Japan is possibly the furthest large country from the western world geographically, with only the pacific island nations and the countries of Australia and New Zealand being potentially further.
Its distance from our part of the world has led Japan to develop a culture and society entirely unique not just from its western counterparts, but its neighbors as well.
This has led people to look at Japan in various ways, but one of the questions that many people struggle with isn’t to do with the country’s citizens at all. Instead, the question is one of placement, as many people ask just where Japan is (see also our article on the size of Japan).
Many others go one better and ask what hemisphere is Japan in. Today, we seek to answer this question and give you a concrete understanding of Japan’s global position.
What Is A Hemisphere?
A hemisphere is basically how we divide the globe into sections. Humans love to categorize things and put them in neat little packages, and our home planet is no different.
The reason that such division is called a hemisphere is that it originally comes from the Greek ‘ἡμισφαίριον’ (hēmisphaírion) which just means ‘half a sphere’.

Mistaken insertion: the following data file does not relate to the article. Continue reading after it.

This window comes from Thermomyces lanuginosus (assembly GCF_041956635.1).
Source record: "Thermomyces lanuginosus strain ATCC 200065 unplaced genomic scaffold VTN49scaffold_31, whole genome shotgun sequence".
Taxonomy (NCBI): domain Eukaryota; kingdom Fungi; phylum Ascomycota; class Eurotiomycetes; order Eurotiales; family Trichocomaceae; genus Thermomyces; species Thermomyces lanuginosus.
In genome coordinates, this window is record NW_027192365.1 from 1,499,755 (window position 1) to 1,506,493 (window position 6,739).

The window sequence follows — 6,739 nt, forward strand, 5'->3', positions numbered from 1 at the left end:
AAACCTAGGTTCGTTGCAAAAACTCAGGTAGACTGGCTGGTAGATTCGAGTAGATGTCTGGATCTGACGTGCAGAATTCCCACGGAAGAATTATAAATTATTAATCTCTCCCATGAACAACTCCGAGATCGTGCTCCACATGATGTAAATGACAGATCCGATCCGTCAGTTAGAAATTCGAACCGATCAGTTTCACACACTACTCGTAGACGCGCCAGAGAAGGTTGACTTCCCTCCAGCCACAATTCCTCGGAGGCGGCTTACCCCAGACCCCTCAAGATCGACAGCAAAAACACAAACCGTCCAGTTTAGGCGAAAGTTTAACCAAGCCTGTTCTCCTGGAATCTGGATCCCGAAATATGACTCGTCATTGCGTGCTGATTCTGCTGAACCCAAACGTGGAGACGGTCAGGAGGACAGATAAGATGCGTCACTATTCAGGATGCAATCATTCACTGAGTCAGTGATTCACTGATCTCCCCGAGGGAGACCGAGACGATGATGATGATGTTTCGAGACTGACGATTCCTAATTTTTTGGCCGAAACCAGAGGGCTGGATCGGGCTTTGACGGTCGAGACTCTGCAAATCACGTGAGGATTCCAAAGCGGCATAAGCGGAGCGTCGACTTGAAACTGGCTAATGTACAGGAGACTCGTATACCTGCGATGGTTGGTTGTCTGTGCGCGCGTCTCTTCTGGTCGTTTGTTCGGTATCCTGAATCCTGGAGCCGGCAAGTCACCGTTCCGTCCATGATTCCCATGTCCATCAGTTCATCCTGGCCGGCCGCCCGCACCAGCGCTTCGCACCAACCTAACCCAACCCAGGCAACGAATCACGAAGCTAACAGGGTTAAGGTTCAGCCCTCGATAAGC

Now, the most common ways to use hemispheres to split the earth would be down the middle, either vertically or horizontally.
The problem, therefore, is finding the middle of a spherical object floating through space, which isn’t easy nor is it really possible, as sphere’s don’t really have a certain divisible point.
This is because no matter how you split the sphere, the two sides will always be equal.
For humanity, we managed to do the horizontal division easily, due to the existence of the equator, effectively splitting the earth in two already through geography.
The vertical split was a little more tricky and took some thinking, but the dispute was eventually solved by making the Prime Meridian going through Greenwich in England as the vertical split for the vertical hemisphere.
This was decided by a convention of nations in Washington, DC in 1884 for a couple of reasons. The first is that people already viewed the nations in the positions set out anyway, e.g. Asia is east, and the Americas are west.
The second was that the nautical charts kind of put England or at least Western Europe in the center already, so why change it.
It should be noted that most of the nations were powers on the world stage and western nations, with Japan being the only exception. This meant that anyone who had a different opinion, probably wasn’t consulted.
So, there are now four hemispheres of the world: the Northern Hemisphere, the eastern hemisphere, the western hemisphere, and the Southern Hemisphere, with the vertical and horizontal ones overlapping.
What Hemisphere Is Japan In?
Japan lies within two different hemispheres: the Northern Hemisphere and the eastern hemisphere. The eastern hemisphere is the hemisphere with the most landmass of the hemispheres and has the largest human population.
80% to 90% of humans live in the eastern hemisphere, compared to the 10% to 20% who live in the western hemisphere.